Cage The Elephant Processes Grief With 'Social Cues'

Apr 26, 2019
Originally published on April 26, 2019 6:15 pm

Two years after winning the Grammy for best rock album, Cage the Elephant is back with its fifth studio album, Social Cues, out now. But since the band's last album, 2015's Tell Me I'm Pretty, there hasn't been much celebration. The band's members have experienced plenty of loss — from friends dying from overdoses to divorce. Those changes made it into the music of this latest album.

"I mean we went through an extremely rough point where we lost my my wife's father, we lost our cousin. We've lost several friends," guitarist Brad Shultz says. "I think that subconsciously affects everything about you and, for some reason, led us down the road to even what kind of instrumentation that we put into the songs."

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The effects on instrumentation are apparent on songs like "Tokyo Smoke," which has an air of bizarre darkness. "It's not like a sadness, but it's more of almost like this frustrated angry," lead singer Matt Shultz explains.

Loss comes across in many different colors on Social Cues. The album's end track, "Goodbye," for example, expresses grief in an entirely different way from most other songs on the 13-track album. "One thing that stood out to me is that the presence of joy within sadness and grief," Matt says. "There's the many different shifts within the grieving process as well."

The message of this new music, the brothers say, is to reject feeling guilty about grief or obsessing over social cues.

"I think many people walk around with a sense of guilt just for existing," Matt says. "The reality of life is we're on a planet within a solar system that is traveling so many miles per hour around a massive ball of gas and here life is. So our mere existence is validation."

Brad and Matt spoke with NPR's Ari Shapiro about leaning on each other for support, releasing music while still grieving, creating characters to personify their grief and more. Hear their conversation at the audio link.

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(SOUNDBITE OF SONG, "AIN'T NO REST FOR THE WICKED")

CAGE THE ELEPHANT: (Singing) She said there ain't no rest for the wicked. Money don't grow on trees. I got bills to pay.

ARI SHAPIRO, HOST:

It's been 10 years since the band Cage the Elephant released their breakout self-titled album.

(SOUNDBITE OF SONG, "AIN'T NO REST FOR THE WICKED")

CAGE THE ELEPHANT: (Singing) Oh, no, I can't slow down. I can't hold back though you know I wish I could.

SHAPIRO: That album launched Cage the Elephant into a career playing stadiums and eventually winning a Grammy a few years ago for Best Rock Album.

(SOUNDBITE OF CAGE THE ELEPHANT SONG, "BROKEN BOY")

SHAPIRO: At the center of the band are two brothers, Matt Shultz on vocals and his older brother Brad on guitar. Their new album is called "Social Cues." It uses rock to explore loss, from divorce to the death of friends and growing up poor in Kentucky.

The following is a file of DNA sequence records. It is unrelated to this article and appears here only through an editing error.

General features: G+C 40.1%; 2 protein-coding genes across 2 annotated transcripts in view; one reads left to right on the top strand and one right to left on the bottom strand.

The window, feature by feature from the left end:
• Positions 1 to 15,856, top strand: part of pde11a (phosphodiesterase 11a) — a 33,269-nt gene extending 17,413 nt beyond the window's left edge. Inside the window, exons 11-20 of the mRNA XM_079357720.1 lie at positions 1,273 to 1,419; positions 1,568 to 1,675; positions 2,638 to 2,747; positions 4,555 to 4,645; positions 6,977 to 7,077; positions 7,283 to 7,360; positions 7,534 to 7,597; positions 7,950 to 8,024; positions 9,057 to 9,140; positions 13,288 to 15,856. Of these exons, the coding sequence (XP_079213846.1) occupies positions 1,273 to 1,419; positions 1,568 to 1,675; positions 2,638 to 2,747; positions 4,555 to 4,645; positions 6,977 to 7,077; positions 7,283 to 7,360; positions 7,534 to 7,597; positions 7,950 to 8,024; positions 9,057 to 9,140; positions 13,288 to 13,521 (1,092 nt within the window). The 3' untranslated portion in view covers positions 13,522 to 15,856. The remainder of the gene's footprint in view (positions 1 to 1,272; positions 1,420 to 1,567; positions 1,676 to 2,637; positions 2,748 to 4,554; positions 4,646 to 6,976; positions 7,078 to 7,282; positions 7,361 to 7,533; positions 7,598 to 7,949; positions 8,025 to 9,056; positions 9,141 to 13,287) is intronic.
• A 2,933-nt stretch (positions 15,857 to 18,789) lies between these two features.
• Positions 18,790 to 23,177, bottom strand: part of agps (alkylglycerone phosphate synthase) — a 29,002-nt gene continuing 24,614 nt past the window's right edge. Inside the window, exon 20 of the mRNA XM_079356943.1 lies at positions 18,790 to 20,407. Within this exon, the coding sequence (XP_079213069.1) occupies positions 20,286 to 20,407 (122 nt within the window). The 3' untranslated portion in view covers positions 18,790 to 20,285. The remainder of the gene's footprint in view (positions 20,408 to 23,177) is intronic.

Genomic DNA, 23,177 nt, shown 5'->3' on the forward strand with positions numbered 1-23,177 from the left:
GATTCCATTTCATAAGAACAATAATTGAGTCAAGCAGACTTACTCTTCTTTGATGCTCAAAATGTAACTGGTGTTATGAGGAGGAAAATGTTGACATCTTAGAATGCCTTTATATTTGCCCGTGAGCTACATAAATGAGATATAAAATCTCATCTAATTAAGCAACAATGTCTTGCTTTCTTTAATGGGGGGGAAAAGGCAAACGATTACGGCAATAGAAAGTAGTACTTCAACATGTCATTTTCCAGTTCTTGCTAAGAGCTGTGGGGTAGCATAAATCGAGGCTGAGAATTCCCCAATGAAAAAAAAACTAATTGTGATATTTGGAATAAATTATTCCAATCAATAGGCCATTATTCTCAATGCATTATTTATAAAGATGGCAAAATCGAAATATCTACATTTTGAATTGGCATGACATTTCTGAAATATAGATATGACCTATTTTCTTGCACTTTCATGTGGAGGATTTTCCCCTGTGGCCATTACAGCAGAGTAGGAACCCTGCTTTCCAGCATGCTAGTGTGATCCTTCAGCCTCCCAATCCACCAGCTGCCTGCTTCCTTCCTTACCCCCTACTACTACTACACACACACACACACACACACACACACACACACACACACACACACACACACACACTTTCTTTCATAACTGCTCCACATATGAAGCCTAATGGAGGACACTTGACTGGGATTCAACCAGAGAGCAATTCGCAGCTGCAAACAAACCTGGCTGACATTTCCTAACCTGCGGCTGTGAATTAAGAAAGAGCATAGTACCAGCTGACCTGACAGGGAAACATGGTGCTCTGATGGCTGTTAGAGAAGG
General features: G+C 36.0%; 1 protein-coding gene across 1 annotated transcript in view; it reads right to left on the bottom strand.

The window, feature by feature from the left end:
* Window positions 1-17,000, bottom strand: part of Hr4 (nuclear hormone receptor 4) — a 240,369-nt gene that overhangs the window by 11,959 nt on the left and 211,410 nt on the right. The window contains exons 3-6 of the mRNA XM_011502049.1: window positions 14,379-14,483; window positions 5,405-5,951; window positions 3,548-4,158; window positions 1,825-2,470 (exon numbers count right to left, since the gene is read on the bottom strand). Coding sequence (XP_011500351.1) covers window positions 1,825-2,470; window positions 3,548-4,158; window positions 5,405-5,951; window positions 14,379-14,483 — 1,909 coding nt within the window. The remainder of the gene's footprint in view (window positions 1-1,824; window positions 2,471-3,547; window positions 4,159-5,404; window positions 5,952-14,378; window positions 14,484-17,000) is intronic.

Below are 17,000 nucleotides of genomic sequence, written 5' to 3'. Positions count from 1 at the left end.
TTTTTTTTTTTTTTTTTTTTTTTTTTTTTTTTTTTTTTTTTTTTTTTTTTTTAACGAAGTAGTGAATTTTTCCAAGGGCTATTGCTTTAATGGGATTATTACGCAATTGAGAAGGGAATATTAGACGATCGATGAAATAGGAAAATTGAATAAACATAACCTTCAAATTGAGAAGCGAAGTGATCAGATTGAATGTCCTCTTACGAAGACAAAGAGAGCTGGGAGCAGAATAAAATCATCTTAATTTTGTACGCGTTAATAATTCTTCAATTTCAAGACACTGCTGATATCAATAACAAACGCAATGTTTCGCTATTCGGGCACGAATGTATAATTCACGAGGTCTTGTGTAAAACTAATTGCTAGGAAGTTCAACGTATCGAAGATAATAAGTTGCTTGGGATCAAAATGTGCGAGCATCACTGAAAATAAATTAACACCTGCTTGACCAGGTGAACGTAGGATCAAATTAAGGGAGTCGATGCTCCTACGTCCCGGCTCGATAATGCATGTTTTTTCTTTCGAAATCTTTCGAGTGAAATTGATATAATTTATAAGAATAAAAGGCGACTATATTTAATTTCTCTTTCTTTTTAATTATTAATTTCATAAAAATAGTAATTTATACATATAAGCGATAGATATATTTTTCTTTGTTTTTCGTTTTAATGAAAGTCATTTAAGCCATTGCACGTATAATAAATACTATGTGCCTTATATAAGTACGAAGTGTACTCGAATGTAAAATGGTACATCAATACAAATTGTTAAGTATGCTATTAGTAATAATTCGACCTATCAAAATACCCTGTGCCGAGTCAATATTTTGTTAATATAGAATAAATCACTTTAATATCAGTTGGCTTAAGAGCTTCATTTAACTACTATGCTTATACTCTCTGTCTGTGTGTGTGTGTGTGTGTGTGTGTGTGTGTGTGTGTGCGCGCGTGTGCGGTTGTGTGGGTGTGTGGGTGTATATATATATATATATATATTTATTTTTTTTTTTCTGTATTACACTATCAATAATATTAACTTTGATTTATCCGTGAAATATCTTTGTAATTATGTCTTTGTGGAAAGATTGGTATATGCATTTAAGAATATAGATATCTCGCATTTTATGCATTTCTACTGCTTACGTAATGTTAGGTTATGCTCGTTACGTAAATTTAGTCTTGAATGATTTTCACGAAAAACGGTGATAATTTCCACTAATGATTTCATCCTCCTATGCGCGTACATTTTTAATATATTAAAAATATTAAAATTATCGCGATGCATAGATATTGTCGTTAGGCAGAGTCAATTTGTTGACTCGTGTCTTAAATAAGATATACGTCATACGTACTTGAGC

(SOUNDBITE OF SONG, "BROKEN BOY")

CAGE THE ELEPHANT: (Singing) I was born on the wrong side of the train tracks. I was raised with a strap across my back. Lay me on my side, or hold me up to the light.

MATT SHULTZ: I remember one of the first instruments we ever had. We found a drum kit in a dumpster. My mother was disgusted. My father was very pleased.

(LAUGHTER)

SHAPIRO: You're how old at this point?

BRAD SHULTZ: We were probably 7 and 8.

SHAPIRO: That's Brad. Matt, the lead singer, is the more talkative one.

(SOUNDBITE OF SONG, "BROKEN BOY")

CAGE THE ELEPHANT: (Singing) Broken boy, how does it feel? How does it feel?

SHAPIRO: I'm just imagining those, like, 7-, 8-year-olds playing a drum kit that they pulled out of a dumpster - if they had any way of knowing they would win a Grammy (laughter), you know?

B. SHULTZ: Not at all.

M. SHULTZ: Not at all.

B. SHULTZ: In fact, when we won the Grammy, we couldn't believe that we had won it, so...

M. SHULTZ: Yeah, the thing that's really wild for me, though, is I remember when I was younger even kind of having a pretty melancholy disposition. And I don't know if I ever would've thought of, like, life being so fruitful.

B. SHULTZ: We grew up with not much money, and we had four boys in our family, and we all stayed in the same room, so...

SHAPIRO: I know that at one point you lived with your grandparents after your parents were divorced. I mean, it sounds like there was a lot of hardship in your youth. Did you have to lean on each other? I mean, was there times that you really needed the support of one another?

M. SHULTZ: I think we definitely helped each other through a lot of hard times.

SHAPIRO: I mean, you talk about having a kind of melancholy, and there's been a lot of loss in your lives since your last album. How does that come out in the music?

B. SHULTZ: I think in a lot of different ways. I mean, we went through an extremely rough point where we lost my wife's father. We lost our cousin. We've lost several friends and...